16. iGav macrumors G3

    Joined:
    Mar 9, 2002
    #16
    If it goes A.W.O.L. you're totally screwed though... as you are if it gets damaged, as you are if customs decide to check it. Bit risky on £700+ quids worth of hardware if you ask me.
     
  17. scarlets knees macrumors member

    Joined:
    Feb 11, 2005
    Location:
    Newcastle upon Tyne, UK
    #17
    or you could go to the refurb store on the apple website, http://promo.euro.apple.com/promo/refurb/uk/

    they've got ibook refurbs there with a 20% discount making it £719, they've also got powerbooks from £786 and up all with over 25% discount, they have a full year guarantee and I think you can even buy applecare to extend the warranty to 3 years, i.e. they're as new. It says it's only open until 4 Jan but as it's the 5th today and there are new portables expected next week I guess it'll be up until the end of the week....
     
  18. weckart macrumors 68040

    Joined:
    Nov 7, 2004
    #18
    To add to the last point, if you ordered before 31st December, you would have had an extra £50 off by using the discount voucher for iBooks. There's a thread here with all of the current ones. For example refurb 12" iBook was available for £475 as opposed to £699 retail. Prolly the cheapest iBook evah.

    Discount voucher link here
     
  19. dops7107 macrumors 6502a

    dops7107

    Joined:
    Mar 19, 2005
    Location:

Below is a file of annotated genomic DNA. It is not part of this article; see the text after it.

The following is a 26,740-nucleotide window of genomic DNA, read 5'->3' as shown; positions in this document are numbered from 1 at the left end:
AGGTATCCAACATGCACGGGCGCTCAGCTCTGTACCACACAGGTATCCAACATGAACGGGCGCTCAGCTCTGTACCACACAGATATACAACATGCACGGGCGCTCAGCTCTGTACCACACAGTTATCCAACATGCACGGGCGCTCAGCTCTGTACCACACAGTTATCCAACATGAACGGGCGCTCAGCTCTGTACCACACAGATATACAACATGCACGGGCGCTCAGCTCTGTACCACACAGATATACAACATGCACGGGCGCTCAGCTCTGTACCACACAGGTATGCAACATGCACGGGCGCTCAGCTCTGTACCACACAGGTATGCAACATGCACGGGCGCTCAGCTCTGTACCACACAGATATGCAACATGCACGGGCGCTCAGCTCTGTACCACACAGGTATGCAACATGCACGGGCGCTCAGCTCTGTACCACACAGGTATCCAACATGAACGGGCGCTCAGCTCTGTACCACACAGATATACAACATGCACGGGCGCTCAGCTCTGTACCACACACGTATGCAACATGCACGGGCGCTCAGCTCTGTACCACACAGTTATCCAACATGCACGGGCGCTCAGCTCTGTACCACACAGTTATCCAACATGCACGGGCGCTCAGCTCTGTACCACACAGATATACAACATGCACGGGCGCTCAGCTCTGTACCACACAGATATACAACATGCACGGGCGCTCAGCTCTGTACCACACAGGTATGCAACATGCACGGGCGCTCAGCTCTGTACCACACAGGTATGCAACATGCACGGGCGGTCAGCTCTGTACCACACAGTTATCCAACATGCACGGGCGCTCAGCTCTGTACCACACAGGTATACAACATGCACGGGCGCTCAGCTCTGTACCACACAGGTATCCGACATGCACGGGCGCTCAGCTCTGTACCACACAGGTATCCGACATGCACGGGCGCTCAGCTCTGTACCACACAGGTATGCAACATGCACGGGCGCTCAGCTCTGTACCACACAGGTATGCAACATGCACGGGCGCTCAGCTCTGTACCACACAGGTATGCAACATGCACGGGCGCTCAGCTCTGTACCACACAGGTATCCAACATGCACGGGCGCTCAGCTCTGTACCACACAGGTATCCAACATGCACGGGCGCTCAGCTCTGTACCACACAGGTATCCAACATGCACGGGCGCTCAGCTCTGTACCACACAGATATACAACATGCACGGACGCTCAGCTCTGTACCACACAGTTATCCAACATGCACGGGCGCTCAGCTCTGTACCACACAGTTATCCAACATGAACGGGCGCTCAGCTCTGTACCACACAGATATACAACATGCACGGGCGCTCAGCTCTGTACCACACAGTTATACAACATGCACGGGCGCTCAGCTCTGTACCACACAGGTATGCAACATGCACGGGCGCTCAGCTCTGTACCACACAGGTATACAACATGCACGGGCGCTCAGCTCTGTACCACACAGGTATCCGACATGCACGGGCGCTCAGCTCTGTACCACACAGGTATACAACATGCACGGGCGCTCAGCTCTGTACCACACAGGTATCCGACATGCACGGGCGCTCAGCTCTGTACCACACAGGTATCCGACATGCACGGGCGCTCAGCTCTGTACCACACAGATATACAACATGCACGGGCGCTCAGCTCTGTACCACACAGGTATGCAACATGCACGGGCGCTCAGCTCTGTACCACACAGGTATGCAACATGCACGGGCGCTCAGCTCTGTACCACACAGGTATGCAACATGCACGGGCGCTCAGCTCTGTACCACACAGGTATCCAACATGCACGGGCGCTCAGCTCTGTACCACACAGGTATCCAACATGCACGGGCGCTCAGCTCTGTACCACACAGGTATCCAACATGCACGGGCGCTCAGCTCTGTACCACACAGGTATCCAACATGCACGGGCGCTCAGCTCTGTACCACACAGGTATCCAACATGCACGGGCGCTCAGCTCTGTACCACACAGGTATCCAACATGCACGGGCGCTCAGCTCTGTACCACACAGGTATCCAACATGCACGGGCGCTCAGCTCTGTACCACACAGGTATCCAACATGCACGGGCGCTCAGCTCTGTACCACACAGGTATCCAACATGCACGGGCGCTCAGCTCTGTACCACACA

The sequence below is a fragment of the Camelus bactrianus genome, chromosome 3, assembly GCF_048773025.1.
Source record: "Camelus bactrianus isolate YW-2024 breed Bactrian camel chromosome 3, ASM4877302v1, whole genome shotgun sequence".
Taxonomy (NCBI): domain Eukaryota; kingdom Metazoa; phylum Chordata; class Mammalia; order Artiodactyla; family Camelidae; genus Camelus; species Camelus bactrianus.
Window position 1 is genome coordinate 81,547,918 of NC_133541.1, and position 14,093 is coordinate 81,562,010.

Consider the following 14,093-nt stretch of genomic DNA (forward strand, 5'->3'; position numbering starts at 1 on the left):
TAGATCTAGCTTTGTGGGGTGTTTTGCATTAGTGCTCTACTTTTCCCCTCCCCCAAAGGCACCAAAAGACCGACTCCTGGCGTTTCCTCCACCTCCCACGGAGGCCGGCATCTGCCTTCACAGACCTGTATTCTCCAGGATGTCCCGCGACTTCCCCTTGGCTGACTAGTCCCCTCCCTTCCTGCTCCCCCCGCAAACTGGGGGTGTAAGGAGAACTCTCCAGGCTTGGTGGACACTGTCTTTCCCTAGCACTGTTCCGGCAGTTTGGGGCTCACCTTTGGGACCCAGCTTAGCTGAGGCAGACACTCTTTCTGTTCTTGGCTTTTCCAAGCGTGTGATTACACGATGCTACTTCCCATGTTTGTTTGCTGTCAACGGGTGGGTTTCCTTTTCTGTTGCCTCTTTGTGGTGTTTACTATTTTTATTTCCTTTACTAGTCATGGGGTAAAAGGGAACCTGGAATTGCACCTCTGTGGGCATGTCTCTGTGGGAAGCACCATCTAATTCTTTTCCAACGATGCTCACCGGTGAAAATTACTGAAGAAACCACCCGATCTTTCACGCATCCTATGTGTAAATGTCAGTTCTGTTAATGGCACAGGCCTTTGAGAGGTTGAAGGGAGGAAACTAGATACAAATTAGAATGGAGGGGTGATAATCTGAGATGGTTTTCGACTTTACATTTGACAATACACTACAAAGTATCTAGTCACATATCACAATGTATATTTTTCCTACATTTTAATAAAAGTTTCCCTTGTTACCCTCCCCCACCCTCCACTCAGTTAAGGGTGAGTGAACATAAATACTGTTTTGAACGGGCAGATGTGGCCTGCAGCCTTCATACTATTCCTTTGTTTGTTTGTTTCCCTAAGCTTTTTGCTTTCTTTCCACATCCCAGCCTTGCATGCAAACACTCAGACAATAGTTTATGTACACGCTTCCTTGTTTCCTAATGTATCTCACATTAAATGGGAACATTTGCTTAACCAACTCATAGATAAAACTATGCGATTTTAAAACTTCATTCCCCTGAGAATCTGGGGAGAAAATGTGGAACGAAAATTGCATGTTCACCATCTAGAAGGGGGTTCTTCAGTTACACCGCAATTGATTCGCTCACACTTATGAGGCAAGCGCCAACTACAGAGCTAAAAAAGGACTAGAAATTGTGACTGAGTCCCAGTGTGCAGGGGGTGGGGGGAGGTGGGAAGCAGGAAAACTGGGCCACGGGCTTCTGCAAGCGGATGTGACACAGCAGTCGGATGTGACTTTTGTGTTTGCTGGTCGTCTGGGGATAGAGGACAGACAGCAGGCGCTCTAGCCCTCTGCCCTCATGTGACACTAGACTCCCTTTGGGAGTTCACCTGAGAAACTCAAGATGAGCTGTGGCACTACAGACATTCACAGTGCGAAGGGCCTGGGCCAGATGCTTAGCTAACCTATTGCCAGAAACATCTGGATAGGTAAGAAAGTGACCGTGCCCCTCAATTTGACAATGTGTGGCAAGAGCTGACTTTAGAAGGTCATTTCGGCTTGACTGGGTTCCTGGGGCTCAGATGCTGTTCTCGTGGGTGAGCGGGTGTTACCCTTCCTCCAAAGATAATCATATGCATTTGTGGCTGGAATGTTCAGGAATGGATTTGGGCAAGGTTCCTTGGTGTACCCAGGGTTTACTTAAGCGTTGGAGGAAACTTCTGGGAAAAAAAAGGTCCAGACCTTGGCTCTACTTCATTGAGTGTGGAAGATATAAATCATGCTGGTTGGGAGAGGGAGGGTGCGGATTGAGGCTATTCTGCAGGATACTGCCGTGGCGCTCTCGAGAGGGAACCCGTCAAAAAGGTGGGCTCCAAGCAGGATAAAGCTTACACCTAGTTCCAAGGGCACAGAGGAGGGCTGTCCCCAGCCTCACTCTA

Perth, Oztrailya
    #19
    This is all interesting. I didn't realise there was an extra import duty on iPods. I am going to the States in February and was planning to get a 30gig iPod there, at $299. With 7% tax (I think in Washington state) that's $320, which is currently £182. Sounds okay, but not a huge saving considering that they start at £200 here, with a higher ed discount. I shouldn't get hit with VAT (that would be bad luck; I'd just shove it in my pocket :cool:).

    Hmm. But... I won't be able to use it on the plane to while away the hours, because I won't have any music to load onto it in the US... so I'm figuring it would be worth the £18 or so just to have it for the trip and buy the darned thing here.

    Now I'm wondering if I even need another toy... :p :rolleyes:
     
  20. yogamonkey thread starter macrumors 6502

    yogamonkey

    Joined:
    Jan 5, 2006
    Location:
    London
    #20
    I checked out Egg Money for info and they are only offering a 5% cashback on apple products. Still better than a kick in the bum though.